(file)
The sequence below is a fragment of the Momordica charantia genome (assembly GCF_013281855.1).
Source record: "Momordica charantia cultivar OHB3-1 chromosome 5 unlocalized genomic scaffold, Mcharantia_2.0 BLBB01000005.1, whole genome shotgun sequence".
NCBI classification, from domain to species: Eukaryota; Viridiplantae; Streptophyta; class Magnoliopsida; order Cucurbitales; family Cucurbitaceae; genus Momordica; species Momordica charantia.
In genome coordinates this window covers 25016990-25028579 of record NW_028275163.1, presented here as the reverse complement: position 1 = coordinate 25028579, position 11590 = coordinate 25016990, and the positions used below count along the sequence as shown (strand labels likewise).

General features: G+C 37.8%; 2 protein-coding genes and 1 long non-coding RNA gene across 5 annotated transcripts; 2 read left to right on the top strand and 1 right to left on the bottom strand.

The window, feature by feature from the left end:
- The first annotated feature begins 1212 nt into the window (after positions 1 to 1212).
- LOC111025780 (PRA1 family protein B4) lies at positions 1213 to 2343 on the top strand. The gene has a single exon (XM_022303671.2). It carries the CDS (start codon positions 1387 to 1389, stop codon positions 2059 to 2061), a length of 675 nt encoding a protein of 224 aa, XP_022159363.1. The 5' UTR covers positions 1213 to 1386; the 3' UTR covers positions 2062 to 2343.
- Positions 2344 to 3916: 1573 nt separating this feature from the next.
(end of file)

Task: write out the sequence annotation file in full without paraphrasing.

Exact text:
The sequence below is a fragment of the Momordica charantia genome (assembly GCF_013281855.1).
Source record: "Momordica charantia cultivar OHB3-1 chromosome 5 unlocalized genomic scaffold, Mcharantia_2.0 BLBB01000005.1, whole genome shotgun sequence".
NCBI classification, from domain to species: Eukaryota; Viridiplantae; Streptophyta; class Magnoliopsida; order Cucurbitales; family Cucurbitaceae; genus Momordica; species Momordica charantia.
In genome coordinates this window covers 25016990-25028579 of record NW_028275163.1, presented here as the reverse complement: position 1 = coordinate 25028579, position 11590 = coordinate 25016990, and the positions used below count along the sequence as shown (strand labels likewise).

General features: G+C 37.8%; 2 protein-coding genes and 1 long non-coding RNA gene across 5 annotated transcripts; 2 read left to right on the top strand and 1 right to left on the bottom strand.

The window, feature by feature from the left end:
- The first annotated feature begins 1212 nt into the window (after positions 1 to 1212).
- LOC111025780 (PRA1 family protein B4) lies at positions 1213 to 2343 on the top strand. The gene has a single exon (XM_022303671.2). It carries the CDS (start codon positions 1387 to 1389, stop codon positions 2059 to 2061), a length of 675 nt encoding a protein of 224 aa, XP_022159363.1. The 5' UTR covers positions 1213 to 1386; the 3' UTR covers positions 2062 to 2343.
- Positions 2344 to 3916: 1573 nt separating this feature from the next.